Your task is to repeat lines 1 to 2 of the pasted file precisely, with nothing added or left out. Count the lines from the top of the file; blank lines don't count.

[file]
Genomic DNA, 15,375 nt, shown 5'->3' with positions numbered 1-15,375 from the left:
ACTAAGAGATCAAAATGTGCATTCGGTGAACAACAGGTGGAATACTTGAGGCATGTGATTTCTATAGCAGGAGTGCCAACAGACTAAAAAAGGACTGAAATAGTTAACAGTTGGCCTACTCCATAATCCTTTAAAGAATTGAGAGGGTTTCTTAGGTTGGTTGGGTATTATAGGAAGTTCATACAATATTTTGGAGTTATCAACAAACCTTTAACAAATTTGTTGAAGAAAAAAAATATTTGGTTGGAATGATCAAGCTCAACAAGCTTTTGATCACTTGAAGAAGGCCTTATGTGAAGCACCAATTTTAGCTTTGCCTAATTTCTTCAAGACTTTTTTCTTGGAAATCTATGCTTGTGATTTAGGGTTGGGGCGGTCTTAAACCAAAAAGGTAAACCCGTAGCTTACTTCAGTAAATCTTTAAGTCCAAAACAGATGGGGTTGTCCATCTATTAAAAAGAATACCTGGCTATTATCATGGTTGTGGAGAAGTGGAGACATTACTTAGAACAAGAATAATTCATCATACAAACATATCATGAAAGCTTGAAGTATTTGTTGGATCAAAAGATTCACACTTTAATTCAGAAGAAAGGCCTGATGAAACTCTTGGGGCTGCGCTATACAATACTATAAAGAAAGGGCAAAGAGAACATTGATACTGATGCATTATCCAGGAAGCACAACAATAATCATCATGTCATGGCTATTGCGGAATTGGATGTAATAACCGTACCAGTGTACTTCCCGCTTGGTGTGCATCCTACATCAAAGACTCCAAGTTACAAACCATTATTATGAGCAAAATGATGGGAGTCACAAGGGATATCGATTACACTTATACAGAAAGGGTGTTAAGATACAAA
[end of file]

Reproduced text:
Genomic DNA, 15,375 nt, shown 5'->3' with positions numbered 1-15,375 from the left:
ACTAAGAGATCAAAATGTGCATTCGGTGAACAACAGGTGGAATACTTGAGGCATGTGATTTCTATAGCAGGAGTGCCAACAGACTAAAAAAGGACTGAAATAGTTAACAGTTGGCCTACTCCATAATCCTTTAAAGAATTGAGAGGGTTTCTTAGGTTGGTTGGGTATTATAGGAAGTTCATACAATATTTTGGAGTTATCAACAAACCTTTAACAAATTTGTTGAAGAAAAAAAATATTTGGTTGGAATGATCAAGCTCAACAAGCTTTTGATCACTTGAAGAAGGCCTTATGTGAAGCACCAATTTTAGCTTTGCCTAATTTCTTCAAGACTTTTTTCTTGGAAATCTATGCTTGTGATTTAGGGTTGGGGCGGTCTTAAACCAAAAAGGTAAACCCGTAGCTTACTTCAGTAAATCTTTAAGTCCAAAACAGATGGGGTTGTCCATCTATTAAAAAGAATACCTGGCTATTATCATGGTTGTGGAGAAGTGGAGACATTACTTAGAACAAGAATAATTCATCATACAAACATATCATGAAAGCTTGAAGTATTTGTTGGATCAAAAGATTCACACTTTAATTCAGAAGAAAGGCCTGATGAAACTCTTGGGGCTGCGCTATACAATACTATAAAGAAAGGGCAAAGAGAACATTGATACTGATGCATTATCCAGGAAGCACAACAATAATCATCATGTCATGGCTATTGCGGAATTGGATGTAATAACCGTACCAGTGTACTTCCCGCTTGGTGTGCATCCTACATCAAAGACTCCAAGTTACAAACCATTATTATGAGCAAAATGATGGGAGTCACAAGGGATATCGATTACACTTATACAGAAAGGGTGTTAAGATACAAA